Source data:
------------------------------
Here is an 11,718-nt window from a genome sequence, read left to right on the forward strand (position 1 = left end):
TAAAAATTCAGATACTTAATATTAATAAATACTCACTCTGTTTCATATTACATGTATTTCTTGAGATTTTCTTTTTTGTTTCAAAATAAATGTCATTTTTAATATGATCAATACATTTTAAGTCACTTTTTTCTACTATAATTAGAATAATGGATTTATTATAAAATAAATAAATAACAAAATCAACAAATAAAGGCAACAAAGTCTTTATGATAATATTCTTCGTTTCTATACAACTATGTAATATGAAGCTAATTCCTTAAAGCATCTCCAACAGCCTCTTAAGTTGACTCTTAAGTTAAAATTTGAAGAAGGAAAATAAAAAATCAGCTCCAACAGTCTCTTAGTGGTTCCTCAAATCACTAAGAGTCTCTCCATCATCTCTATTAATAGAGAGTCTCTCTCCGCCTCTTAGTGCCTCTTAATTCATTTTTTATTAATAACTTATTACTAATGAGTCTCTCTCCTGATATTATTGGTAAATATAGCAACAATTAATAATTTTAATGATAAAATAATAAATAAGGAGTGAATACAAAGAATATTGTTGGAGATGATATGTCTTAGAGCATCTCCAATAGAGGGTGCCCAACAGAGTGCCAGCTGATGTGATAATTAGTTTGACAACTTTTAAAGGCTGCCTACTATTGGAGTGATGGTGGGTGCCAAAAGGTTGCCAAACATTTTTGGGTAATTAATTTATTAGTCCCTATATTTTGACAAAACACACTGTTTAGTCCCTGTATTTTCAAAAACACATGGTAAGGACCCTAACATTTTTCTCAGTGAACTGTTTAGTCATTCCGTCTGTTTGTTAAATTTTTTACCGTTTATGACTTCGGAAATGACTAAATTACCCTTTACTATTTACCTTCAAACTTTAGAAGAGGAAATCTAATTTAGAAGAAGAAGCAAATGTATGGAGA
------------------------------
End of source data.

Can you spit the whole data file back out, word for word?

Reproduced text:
Here is an 11,718-nt window from a genome sequence, read left to right on the forward strand (position 1 = left end):
TAAAAATTCAGATACTTAATATTAATAAATACTCACTCTGTTTCATATTACATGTATTTCTTGAGATTTTCTTTTTTGTTTCAAAATAAATGTCATTTTTAATATGATCAATACATTTTAAGTCACTTTTTTCTACTATAATTAGAATAATGGATTTATTATAAAATAAATAAATAACAAAATCAACAAATAAAGGCAACAAAGTCTTTATGATAATATTCTTCGTTTCTATACAACTATGTAATATGAAGCTAATTCCTTAAAGCATCTCCAACAGCCTCTTAAGTTGACTCTTAAGTTAAAATTTGAAGAAGGAAAATAAAAAATCAGCTCCAACAGTCTCTTAGTGGTTCCTCAAATCACTAAGAGTCTCTCCATCATCTCTATTAATAGAGAGTCTCTCTCCGCCTCTTAGTGCCTCTTAATTCATTTTTTATTAATAACTTATTACTAATGAGTCTCTCTCCTGATATTATTGGTAAATATAGCAACAATTAATAATTTTAATGATAAAATAATAAATAAGGAGTGAATACAAAGAATATTGTTGGAGATGATATGTCTTAGAGCATCTCCAATAGAGGGTGCCCAACAGAGTGCCAGCTGATGTGATAATTAGTTTGACAACTTTTAAAGGCTGCCTACTATTGGAGTGATGGTGGGTGCCAAAAGGTTGCCAAACATTTTTGGGTAATTAATTTATTAGTCCCTATATTTTGACAAAACACACTGTTTAGTCCCTGTATTTTCAAAAACACATGGTAAGGACCCTAACATTTTTCTCAGTGAACTGTTTAGTCATTCCGTCTGTTTGTTAAATTTTTTACCGTTTATGACTTCGGAAATGACTAAATTACCCTTTACTATTTACCTTCAAACTTTAGAAGAGGAAATCTAATTTAGAAGAAGAAGCAAATGTATGGAGA